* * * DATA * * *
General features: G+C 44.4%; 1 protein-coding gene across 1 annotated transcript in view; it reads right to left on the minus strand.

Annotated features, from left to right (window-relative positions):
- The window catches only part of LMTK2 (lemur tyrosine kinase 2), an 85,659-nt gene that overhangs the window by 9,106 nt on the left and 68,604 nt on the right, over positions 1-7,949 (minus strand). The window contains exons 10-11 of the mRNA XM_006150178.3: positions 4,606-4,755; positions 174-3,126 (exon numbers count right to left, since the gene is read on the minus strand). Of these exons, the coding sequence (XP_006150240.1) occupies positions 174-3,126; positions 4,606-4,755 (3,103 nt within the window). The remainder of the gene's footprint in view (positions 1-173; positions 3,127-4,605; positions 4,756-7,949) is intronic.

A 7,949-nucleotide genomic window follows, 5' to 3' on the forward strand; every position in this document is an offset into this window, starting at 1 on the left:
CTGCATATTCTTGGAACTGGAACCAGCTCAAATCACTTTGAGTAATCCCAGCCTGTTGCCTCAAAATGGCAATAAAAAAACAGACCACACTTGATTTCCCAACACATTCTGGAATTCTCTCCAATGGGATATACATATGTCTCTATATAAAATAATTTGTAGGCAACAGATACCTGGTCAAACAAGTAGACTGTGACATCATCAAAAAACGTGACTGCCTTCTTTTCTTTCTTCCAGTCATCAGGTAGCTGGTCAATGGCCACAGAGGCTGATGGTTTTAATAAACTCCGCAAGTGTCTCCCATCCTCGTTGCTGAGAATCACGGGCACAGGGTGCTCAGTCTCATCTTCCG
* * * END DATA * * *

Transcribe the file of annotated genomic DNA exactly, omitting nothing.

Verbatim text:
General features: G+C 44.4%; 1 protein-coding gene across 1 annotated transcript in view; it reads right to left on the minus strand.

Annotated features, from left to right (window-relative positions):
- The window catches only part of LMTK2 (lemur tyrosine kinase 2), an 85,659-nt gene that overhangs the window by 9,106 nt on the left and 68,604 nt on the right, over positions 1-7,949 (minus strand). The window contains exons 10-11 of the mRNA XM_006150178.3: positions 4,606-4,755; positions 174-3,126 (exon numbers count right to left, since the gene is read on the minus strand). Of these exons, the coding sequence (XP_006150240.1) occupies positions 174-3,126; positions 4,606-4,755 (3,103 nt within the window). The remainder of the gene's footprint in view (positions 1-173; positions 3,127-4,605; positions 4,756-7,949) is intronic.

A 7,949-nucleotide genomic window follows, 5' to 3' on the forward strand; every position in this document is an offset into this window, starting at 1 on the left:
CTGCATATTCTTGGAACTGGAACCAGCTCAAATCACTTTGAGTAATCCCAGCCTGTTGCCTCAAAATGGCAATAAAAAAACAGACCACACTTGATTTCCCAACACATTCTGGAATTCTCTCCAATGGGATATACATATGTCTCTATATAAAATAATTTGTAGGCAACAGATACCTGGTCAAACAAGTAGACTGTGACATCATCAAAAAACGTGACTGCCTTCTTTTCTTTCTTCCAGTCATCAGGTAGCTGGTCAATGGCCACAGAGGCTGATGGTTTTAATAAACTCCGCAAGTGTCTCCCATCCTCGTTGCTGAGAATCACGGGCACAGGGTGCTCAGTCTCATCTTCCG